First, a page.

- Download from within VS Code: Open the Extensions panel and type
- Visual Studio Marketplace (VS Code uses this for downloading)
- Open VSX
- Releases on GitHub (+ packages for offline installation)
- Source on GitHub
- 64-bit Linux, Mac, or Windows operating system
- VS Code 1.52.0 or later (new versions of LTEX released on or after January 14, 2022, will require VS Code 1.61.0 or later)
- If you want to check LATEX documents: LaTeX Workshop Extension for VS Code
- If you want to check Org documents: Org Mode Extension for VS Code
- If you want to check reStructuredText documents: reStructuredText Extension for VS Code
How to Install and Use
- Install the requirements listed above
- Install this extension
- Reload the VS Code window if necessary
- Open a LATEX or a Markdown document, or open a new file and change the language mode to
Markdown(open the Command Palette and select
Change Language Mode)
- Wait until ltex-ls has been found; if necessary, LTEX downloads it for you. Alternatively, you can choose offline installation.
- Grammar/spelling errors will be displayed! (if there are any)
The key component of LTEX, the LTEX Language Server (ltex-ls), which also includes Java and LanguageTool, cannot be included in the LTEX version distributed on the Visual Studio Marketplace due to file size restrictions.
When activated for the first time, LTEX will automatically download and use a hard-coded ltex-ls release from GitHub. It will be stored in the extension folder. Note that after this initial installation, no connection to the Internet is necessary. Checking your documents is completely offline.
If you don’t have an Internet connection, or if you simply don’t want this, there are two alternatives.
In case there are any problems, you will find additional debug info in
LTeX Language Server and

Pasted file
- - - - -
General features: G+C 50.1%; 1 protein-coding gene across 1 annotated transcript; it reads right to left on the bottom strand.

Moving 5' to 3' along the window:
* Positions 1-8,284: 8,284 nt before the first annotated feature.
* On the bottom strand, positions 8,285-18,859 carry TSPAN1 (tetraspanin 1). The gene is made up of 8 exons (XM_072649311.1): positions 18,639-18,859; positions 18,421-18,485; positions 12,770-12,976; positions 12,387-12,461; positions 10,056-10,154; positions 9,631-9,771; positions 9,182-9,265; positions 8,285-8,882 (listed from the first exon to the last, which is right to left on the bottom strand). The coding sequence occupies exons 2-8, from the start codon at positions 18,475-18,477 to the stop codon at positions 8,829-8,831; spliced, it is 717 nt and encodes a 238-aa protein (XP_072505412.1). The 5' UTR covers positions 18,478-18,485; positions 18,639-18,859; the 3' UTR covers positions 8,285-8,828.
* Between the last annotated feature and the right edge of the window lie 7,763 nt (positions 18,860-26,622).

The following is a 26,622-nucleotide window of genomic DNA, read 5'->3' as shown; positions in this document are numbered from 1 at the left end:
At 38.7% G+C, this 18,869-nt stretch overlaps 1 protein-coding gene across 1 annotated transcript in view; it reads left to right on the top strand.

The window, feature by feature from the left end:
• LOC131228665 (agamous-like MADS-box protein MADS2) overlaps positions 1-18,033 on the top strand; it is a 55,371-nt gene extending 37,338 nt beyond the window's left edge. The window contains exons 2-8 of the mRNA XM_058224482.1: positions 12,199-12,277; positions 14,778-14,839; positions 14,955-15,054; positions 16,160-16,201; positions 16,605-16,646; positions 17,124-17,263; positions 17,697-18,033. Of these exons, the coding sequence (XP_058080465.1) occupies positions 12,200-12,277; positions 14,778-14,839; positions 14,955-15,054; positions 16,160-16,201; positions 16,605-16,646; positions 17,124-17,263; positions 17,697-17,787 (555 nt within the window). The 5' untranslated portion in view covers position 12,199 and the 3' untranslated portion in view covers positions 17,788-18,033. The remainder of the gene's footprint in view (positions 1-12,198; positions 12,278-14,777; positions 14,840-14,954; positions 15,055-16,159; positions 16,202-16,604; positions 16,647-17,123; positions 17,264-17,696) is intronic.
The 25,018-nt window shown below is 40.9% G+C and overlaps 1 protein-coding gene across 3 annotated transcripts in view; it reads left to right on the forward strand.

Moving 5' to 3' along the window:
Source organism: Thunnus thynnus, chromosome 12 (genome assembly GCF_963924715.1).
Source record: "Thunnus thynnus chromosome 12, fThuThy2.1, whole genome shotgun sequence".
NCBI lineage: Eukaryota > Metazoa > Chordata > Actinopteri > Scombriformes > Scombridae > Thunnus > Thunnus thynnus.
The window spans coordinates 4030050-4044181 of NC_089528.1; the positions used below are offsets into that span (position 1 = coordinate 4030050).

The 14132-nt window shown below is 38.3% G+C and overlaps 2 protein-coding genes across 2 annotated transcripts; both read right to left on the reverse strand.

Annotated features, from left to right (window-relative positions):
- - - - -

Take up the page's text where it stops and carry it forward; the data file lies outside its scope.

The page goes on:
LTeX Language Client.
First Alternative: Download the Offline Version of LTEX
Download the offline version of LTEX at the Releases page on GitHub and install it via
Extensions: Install from VSIX... on the Command Palette. The offline version already includes ltex-ls (and the portable Java distribution). Reload the Visual Studio Code window after installing the offline version.
Second Alternative: Download ltex-ls/Java Manually
Download ltex-ls and/or a Java distribution (e.g., Eclipse Adoptium) individually and set
ltex.java.path to the respective locations. If you download a binary release of ltex-ls (those include a platform in the archive file name), then that release already includes Java and you don’t need to set
Note that the versions of ltex-ls and/or Java have to satisfy the following requirements:
Each version of LTEX has been tested with exactly one version of ltex-ls, which is the version that LTEX automatically downloads. If you download ltex-ls manually, be sure to use this version of ltex-ls. An older or a newer version of ltex-ls might work, or it might not.
For this reason, this approach is not recommended as automatically updated versions of LTEX (by Visual Studio Code) might not be compatible anymore with your manually downloaded version of ltex-ls. If you choose this approach, remember to update ltex-ls if LTEX doesn’t work anymore.
To find out which version a particular version of LTEX uses, check the changelog for
Update LTEX LS to X.Y.Z. If there is no entry of this form in the changelog for the version of LTEX you want to use, use the entry of the first previous version of LTEX that has such an entry.
The version of Java must be at least 11. Some Java distributions offer a JRE (Java Runtime Environment) and a JDK (Java Development Kit); in this case, the JRE is sufficient.
If you download Java, you can also decide to install it system-wide. In this case, LTEX should be able to automatically detect its location. If not, you can still set
ltex.java.path to the location of your system-wide installation.
Reload the Visual Studio Code window after installing ltex-ls and/or Java.